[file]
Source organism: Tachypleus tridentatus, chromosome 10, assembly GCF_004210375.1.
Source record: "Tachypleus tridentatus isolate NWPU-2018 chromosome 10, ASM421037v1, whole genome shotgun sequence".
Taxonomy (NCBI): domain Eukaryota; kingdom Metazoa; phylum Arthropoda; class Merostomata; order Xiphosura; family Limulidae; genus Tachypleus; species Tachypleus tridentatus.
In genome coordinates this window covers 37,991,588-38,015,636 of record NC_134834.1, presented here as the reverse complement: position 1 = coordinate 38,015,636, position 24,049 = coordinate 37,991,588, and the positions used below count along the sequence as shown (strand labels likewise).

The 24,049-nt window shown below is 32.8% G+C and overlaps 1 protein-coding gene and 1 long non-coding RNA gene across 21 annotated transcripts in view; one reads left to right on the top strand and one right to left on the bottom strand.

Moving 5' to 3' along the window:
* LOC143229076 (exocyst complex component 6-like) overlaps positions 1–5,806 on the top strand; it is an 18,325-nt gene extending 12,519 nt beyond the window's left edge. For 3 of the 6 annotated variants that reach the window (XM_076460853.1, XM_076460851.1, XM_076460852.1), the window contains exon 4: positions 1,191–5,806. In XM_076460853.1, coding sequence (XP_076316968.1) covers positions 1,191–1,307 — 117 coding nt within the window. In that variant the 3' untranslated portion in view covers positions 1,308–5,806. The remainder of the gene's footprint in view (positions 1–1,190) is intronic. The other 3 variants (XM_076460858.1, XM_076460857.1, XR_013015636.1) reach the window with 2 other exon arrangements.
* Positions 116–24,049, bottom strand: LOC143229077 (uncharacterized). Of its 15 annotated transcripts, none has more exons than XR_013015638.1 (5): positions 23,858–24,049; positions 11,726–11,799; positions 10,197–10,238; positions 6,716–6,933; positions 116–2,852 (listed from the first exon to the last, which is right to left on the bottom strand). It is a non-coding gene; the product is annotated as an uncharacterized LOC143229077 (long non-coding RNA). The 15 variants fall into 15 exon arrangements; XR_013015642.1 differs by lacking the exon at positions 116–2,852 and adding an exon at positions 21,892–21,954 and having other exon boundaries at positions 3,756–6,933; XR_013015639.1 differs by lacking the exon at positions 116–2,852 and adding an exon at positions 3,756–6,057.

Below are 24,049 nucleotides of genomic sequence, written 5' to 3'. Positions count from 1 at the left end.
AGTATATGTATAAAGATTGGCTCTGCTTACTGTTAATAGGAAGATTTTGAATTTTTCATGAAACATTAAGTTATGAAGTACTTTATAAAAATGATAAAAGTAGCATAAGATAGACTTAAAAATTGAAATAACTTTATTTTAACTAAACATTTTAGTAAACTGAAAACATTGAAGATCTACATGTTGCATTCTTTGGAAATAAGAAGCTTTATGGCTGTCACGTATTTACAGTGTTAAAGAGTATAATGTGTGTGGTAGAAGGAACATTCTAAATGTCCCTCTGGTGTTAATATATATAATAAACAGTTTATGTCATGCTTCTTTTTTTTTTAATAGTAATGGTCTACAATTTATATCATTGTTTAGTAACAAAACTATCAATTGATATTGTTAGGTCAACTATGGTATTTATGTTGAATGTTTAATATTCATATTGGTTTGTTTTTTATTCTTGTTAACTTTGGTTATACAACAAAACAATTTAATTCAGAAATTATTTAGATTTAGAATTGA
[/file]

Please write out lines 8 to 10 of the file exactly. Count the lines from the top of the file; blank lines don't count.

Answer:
* Positions 116–24,049, bottom strand: LOC143229077 (uncharacterized). Of its 15 annotated transcripts, none has more exons than XR_013015638.1 (5): positions 23,858–24,049; positions 11,726–11,799; positions 10,197–10,238; positions 6,716–6,933; positions 116–2,852 (listed from the first exon to the last, which is right to left on the bottom strand). It is a non-coding gene; the product is annotated as an uncharacterized LOC143229077 (long non-coding RNA). The 15 variants fall into 15 exon arrangements; XR_013015642.1 differs by lacking the exon at positions 116–2,852 and adding an exon at positions 21,892–21,954 and having other exon boundaries at positions 3,756–6,933; XR_013015639.1 differs by lacking the exon at positions 116–2,852 and adding an exon at positions 3,756–6,057.

Below are 24,049 nucleotides of genomic sequence, written 5' to 3'. Positions count from 1 at the left end.
AGTATATGTATAAAGATTGGCTCTGCTTACTGTTAATAGGAAGATTTTGAATTTTTCATGAAACATTAAGTTATGAAGTACTTTATAAAAATGATAAAAGTAGCATAAGATAGACTTAAAAATTGAAATAACTTTATTTTAACTAAACATTTTAGTAAACTGAAAACATTGAAGATCTACATGTTGCATTCTTTGGAAATAAGAAGCTTTATGGCTGTCACGTATTTACAGTGTTAAAGAGTATAATGTGTGTGGTAGAAGGAACATTCTAAATGTCCCTCTGGTGTTAATATATATAATAAACAGTTTATGTCATGCTTCTTTTTTTTTTAATAGTAATGGTCTACAATTTATATCATTGTTTAGTAACAAAACTATCAATTGATATTGTTAGGTCAACTATGGTATTTATGTTGAATGTTTAATATTCATATTGGTTTGTTTTTTATTCTTGTTAACTTTGGTTATACAACAAAACAATTTAATTCAGAAATTATTTAGATTTAGAATTGA